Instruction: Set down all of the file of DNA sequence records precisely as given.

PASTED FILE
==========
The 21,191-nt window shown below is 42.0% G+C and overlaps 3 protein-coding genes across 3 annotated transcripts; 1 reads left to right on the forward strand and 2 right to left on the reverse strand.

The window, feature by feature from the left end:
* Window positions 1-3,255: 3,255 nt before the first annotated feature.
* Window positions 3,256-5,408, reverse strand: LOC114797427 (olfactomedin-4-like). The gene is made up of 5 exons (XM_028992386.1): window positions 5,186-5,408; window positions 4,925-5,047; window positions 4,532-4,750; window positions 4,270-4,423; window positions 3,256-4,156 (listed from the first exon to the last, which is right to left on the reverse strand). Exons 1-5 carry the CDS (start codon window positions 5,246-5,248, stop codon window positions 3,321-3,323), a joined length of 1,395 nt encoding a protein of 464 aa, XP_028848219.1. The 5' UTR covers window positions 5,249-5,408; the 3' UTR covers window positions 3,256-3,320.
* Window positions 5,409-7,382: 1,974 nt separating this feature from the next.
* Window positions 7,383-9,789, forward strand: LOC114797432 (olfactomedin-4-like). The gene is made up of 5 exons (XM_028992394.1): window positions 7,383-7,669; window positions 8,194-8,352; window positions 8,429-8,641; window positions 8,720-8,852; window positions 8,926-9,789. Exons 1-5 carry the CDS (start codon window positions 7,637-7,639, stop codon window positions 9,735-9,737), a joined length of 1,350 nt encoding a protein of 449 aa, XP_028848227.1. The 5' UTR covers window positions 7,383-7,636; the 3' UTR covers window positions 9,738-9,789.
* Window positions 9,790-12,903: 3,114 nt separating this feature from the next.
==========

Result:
The 21,191-nt window shown below is 42.0% G+C and overlaps 3 protein-coding genes across 3 annotated transcripts; 1 reads left to right on the forward strand and 2 right to left on the reverse strand.

The window, feature by feature from the left end:
* Window positions 1-3,255: 3,255 nt before the first annotated feature.
* Window positions 3,256-5,408, reverse strand: LOC114797427 (olfactomedin-4-like). The gene is made up of 5 exons (XM_028992386.1): window positions 5,186-5,408; window positions 4,925-5,047; window positions 4,532-4,750; window positions 4,270-4,423; window positions 3,256-4,156 (listed from the first exon to the last, which is right to left on the reverse strand). Exons 1-5 carry the CDS (start codon window positions 5,246-5,248, stop codon window positions 3,321-3,323), a joined length of 1,395 nt encoding a protein of 464 aa, XP_028848219.1. The 5' UTR covers window positions 5,249-5,408; the 3' UTR covers window positions 3,256-3,320.
* Window positions 5,409-7,382: 1,974 nt separating this feature from the next.
* Window positions 7,383-9,789, forward strand: LOC114797432 (olfactomedin-4-like). The gene is made up of 5 exons (XM_028992394.1): window positions 7,383-7,669; window positions 8,194-8,352; window positions 8,429-8,641; window positions 8,720-8,852; window positions 8,926-9,789. Exons 1-5 carry the CDS (start codon window positions 7,637-7,639, stop codon window positions 9,735-9,737), a joined length of 1,350 nt encoding a protein of 449 aa, XP_028848227.1. The 5' UTR covers window positions 7,383-7,636; the 3' UTR covers window positions 9,738-9,789.
* Window positions 9,790-12,903: 3,114 nt separating this feature from the next.